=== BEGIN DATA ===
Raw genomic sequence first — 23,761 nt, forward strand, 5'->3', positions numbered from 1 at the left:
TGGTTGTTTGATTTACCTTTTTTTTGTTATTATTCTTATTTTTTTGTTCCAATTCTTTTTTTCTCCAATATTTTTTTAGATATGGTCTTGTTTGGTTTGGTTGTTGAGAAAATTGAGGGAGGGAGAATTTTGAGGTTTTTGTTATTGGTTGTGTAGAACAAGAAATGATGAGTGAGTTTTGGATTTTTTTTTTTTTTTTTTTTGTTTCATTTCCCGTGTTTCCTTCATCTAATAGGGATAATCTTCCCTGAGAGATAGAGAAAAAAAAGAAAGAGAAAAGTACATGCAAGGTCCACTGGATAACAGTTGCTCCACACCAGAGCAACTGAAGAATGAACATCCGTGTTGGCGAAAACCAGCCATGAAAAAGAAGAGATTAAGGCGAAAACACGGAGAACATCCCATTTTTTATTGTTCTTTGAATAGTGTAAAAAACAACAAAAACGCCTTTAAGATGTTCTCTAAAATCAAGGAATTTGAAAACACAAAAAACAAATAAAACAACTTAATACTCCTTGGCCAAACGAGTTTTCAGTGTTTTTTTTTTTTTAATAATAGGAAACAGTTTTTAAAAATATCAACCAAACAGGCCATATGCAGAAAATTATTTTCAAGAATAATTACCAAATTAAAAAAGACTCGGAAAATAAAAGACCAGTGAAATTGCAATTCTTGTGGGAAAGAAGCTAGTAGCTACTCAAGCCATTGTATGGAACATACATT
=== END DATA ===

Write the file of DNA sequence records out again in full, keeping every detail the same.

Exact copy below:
Raw genomic sequence first — 23,761 nt, forward strand, 5'->3', positions numbered from 1 at the left:
TGGTTGTTTGATTTACCTTTTTTTTGTTATTATTCTTATTTTTTTGTTCCAATTCTTTTTTTCTCCAATATTTTTTTAGATATGGTCTTGTTTGGTTTGGTTGTTGAGAAAATTGAGGGAGGGAGAATTTTGAGGTTTTTGTTATTGGTTGTGTAGAACAAGAAATGATGAGTGAGTTTTGGATTTTTTTTTTTTTTTTTTTTGTTTCATTTCCCGTGTTTCCTTCATCTAATAGGGATAATCTTCCCTGAGAGATAGAGAAAAAAAAGAAAGAGAAAAGTACATGCAAGGTCCACTGGATAACAGTTGCTCCACACCAGAGCAACTGAAGAATGAACATCCGTGTTGGCGAAAACCAGCCATGAAAAAGAAGAGATTAAGGCGAAAACACGGAGAACATCCCATTTTTTATTGTTCTTTGAATAGTGTAAAAAACAACAAAAACGCCTTTAAGATGTTCTCTAAAATCAAGGAATTTGAAAACACAAAAAACAAATAAAACAACTTAATACTCCTTGGCCAAACGAGTTTTCAGTGTTTTTTTTTTTTTAATAATAGGAAACAGTTTTTAAAAATATCAACCAAACAGGCCATATGCAGAAAATTATTTTCAAGAATAATTACCAAATTAAAAAAGACTCGGAAAATAAAAGACCAGTGAAATTGCAATTCTTGTGGGAAAGAAGCTAGTAGCTACTCAAGCCATTGTATGGAACATACATT